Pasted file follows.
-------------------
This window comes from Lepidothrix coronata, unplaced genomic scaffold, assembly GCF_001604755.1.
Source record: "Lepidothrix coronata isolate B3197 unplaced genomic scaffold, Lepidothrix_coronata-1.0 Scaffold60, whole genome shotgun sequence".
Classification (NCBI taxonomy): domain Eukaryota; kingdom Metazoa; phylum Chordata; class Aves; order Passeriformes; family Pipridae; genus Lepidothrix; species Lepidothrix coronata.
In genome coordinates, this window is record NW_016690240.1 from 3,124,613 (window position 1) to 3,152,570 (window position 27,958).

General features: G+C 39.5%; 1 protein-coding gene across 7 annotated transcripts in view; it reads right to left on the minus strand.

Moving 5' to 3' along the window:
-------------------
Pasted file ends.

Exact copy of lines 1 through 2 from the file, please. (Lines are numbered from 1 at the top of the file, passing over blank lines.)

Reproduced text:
This window comes from Lepidothrix coronata, unplaced genomic scaffold, assembly GCF_001604755.1.
Source record: "Lepidothrix coronata isolate B3197 unplaced genomic scaffold, Lepidothrix_coronata-1.0 Scaffold60, whole genome shotgun sequence".